The Android platform continues to enjoy significant advantages over that offered by Apple, and this is why it remains the platform of choice for business, BYOD, and power users.
What Android and iOS apps are out there to save business executives time when on the road?
Google is launching a Nexus tablet at a premium price. Thankfully, HTC's premium design is part of the package.
Keyboard makers are busy updating their products to fit the iPad Air 2. Here are some keyboards tested extensively with the iPad Air that should be good options for iPad Air 2 owners.
Here are some of the most interesting apps for Google's Android operating system we've discovered this month.
Although the iPad Air 2 has recently launched, there are still a lot of the previous model iPads around. This keyboard case is one of the best for the iPad Air.
From controlling your child's device to keeping track of their movements, here is a list of useful apps for modern-day parents.
Lacking enthusiasm this Halloween? These apps will get you in the mood.
No matter the age, learning a programming language is a marketable skill. Here are mobile apps to assist you.
At the Intel Developer Forum in San Francisco, Dell's Dave Zavelson shows off the company's new 10-inch Windows 7 tablet. Its standout feature is the ability to open up the case, flip the screen, and then convert it into a laptop design. The tablet will be available later this year.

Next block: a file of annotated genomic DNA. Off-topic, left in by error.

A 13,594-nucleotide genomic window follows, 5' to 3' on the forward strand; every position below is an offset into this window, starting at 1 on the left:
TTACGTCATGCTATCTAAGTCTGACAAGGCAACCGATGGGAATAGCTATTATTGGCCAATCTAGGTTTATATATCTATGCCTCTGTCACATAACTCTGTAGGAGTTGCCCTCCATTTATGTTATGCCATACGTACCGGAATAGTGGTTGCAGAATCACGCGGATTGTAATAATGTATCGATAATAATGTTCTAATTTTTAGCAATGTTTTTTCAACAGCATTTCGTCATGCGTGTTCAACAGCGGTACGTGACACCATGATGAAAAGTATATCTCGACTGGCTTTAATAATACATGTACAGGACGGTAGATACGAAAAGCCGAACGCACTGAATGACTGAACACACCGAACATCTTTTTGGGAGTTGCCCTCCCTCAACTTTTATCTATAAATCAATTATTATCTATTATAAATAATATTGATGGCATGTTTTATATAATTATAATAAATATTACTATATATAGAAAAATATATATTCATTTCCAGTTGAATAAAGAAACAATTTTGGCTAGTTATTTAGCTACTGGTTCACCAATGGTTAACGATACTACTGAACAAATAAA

At the Intel Developer Forum in San Francisco, Intel VP Renee James unveils a new MeeGo tablet and smart TV, both running the company's Atom processor. MeeGo is an open-source software project targeting Intel customers looking to add their customized interface to Internet-enabled devices.
Imagine a magazine that updates its articles whenever new information is available. A tablet that stores all the textbooks a university student will ever need. Or a supermarket shelf tag that automatically reflects price changes. ZDNet correspondent Sumi Das shows us how electronic ink is turning the page on a new era for displays.
CNET News.com's Kara Tsuboi talks with senior writer Ina Fried about Bill Gates' imminent departure from Microsoft. He's technically leaving the company as a full-time employee, but Fried explains why Gates will still be involved with pet projects like search and the Tablet PC.
The 6.3-inch Galaxy Mega isn't easy to carry around or use one-handed and is short on internal storage. Having said that, it's the obvious handset for anyone who likes Samsung's 'Android-on-steroids' approach and is attracted by the Galaxy Note 3's size, but doesn't need stylus support.
Want to dock your smartphone? Does it live in a protective case and not work with standard OEM docks anymore? Check out this Kickstarter project.
This rugged 10.1-inch Android tablet comes with a decent base specification and has plenty of options and accessories on offer. It's no low-cost tablet, and runs the ageing Android 4.0, but it should appeal to vertical markets that don't require Windows.